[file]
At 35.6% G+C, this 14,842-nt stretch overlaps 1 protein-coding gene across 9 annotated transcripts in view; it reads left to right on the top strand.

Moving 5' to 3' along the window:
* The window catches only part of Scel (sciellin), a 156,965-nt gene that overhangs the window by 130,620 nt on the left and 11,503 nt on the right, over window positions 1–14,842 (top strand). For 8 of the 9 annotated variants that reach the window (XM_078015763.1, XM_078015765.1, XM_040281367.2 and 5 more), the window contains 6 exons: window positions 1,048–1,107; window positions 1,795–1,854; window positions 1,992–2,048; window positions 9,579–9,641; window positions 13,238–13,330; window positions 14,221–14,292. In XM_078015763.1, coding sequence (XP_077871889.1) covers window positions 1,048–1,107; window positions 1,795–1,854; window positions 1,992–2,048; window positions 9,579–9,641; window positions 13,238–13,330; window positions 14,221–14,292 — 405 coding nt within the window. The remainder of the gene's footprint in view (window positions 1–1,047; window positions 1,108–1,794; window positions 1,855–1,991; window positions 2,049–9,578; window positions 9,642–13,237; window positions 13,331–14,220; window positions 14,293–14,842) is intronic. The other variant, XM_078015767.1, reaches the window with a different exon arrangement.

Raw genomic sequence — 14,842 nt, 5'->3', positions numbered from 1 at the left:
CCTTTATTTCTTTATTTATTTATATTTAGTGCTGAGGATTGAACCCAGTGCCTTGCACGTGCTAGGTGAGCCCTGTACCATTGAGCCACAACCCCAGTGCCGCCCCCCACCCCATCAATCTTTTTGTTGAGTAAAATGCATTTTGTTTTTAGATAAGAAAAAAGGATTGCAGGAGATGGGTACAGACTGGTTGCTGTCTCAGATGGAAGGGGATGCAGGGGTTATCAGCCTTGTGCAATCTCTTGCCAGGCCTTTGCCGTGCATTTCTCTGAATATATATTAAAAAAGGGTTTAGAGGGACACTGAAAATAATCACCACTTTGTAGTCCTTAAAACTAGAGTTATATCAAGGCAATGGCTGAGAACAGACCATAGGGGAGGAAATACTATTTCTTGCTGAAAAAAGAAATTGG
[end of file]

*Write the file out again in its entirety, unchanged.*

At 35.6% G+C, this 14,842-nt stretch overlaps 1 protein-coding gene across 9 annotated transcripts in view; it reads left to right on the top strand.

Moving 5' to 3' along the window:
* The window catches only part of Scel (sciellin), a 156,965-nt gene that overhangs the window by 130,620 nt on the left and 11,503 nt on the right, over window positions 1–14,842 (top strand). For 8 of the 9 annotated variants that reach the window (XM_078015763.1, XM_078015765.1, XM_040281367.2 and 5 more), the window contains 6 exons: window positions 1,048–1,107; window positions 1,795–1,854; window positions 1,992–2,048; window positions 9,579–9,641; window positions 13,238–13,330; window positions 14,221–14,292. In XM_078015763.1, coding sequence (XP_077871889.1) covers window positions 1,048–1,107; window positions 1,795–1,854; window positions 1,992–2,048; window positions 9,579–9,641; window positions 13,238–13,330; window positions 14,221–14,292 — 405 coding nt within the window. The remainder of the gene's footprint in view (window positions 1–1,047; window positions 1,108–1,794; window positions 1,855–1,991; window positions 2,049–9,578; window positions 9,642–13,237; window positions 13,331–14,220; window positions 14,293–14,842) is intronic. The other variant, XM_078015767.1, reaches the window with a different exon arrangement.

Raw genomic sequence — 14,842 nt, 5'->3', positions numbered from 1 at the left:
CCTTTATTTCTTTATTTATTTATATTTAGTGCTGAGGATTGAACCCAGTGCCTTGCACGTGCTAGGTGAGCCCTGTACCATTGAGCCACAACCCCAGTGCCGCCCCCCACCCCATCAATCTTTTTGTTGAGTAAAATGCATTTTGTTTTTAGATAAGAAAAAAGGATTGCAGGAGATGGGTACAGACTGGTTGCTGTCTCAGATGGAAGGGGATGCAGGGGTTATCAGCCTTGTGCAATCTCTTGCCAGGCCTTTGCCGTGCATTTCTCTGAATATATATTAAAAAAGGGTTTAGAGGGACACTGAAAATAATCACCACTTTGTAGTCCTTAAAACTAGAGTTATATCAAGGCAATGGCTGAGAACAGACCATAGGGGAGGAAATACTATTTCTTGCTGAAAAAAGAAATTGG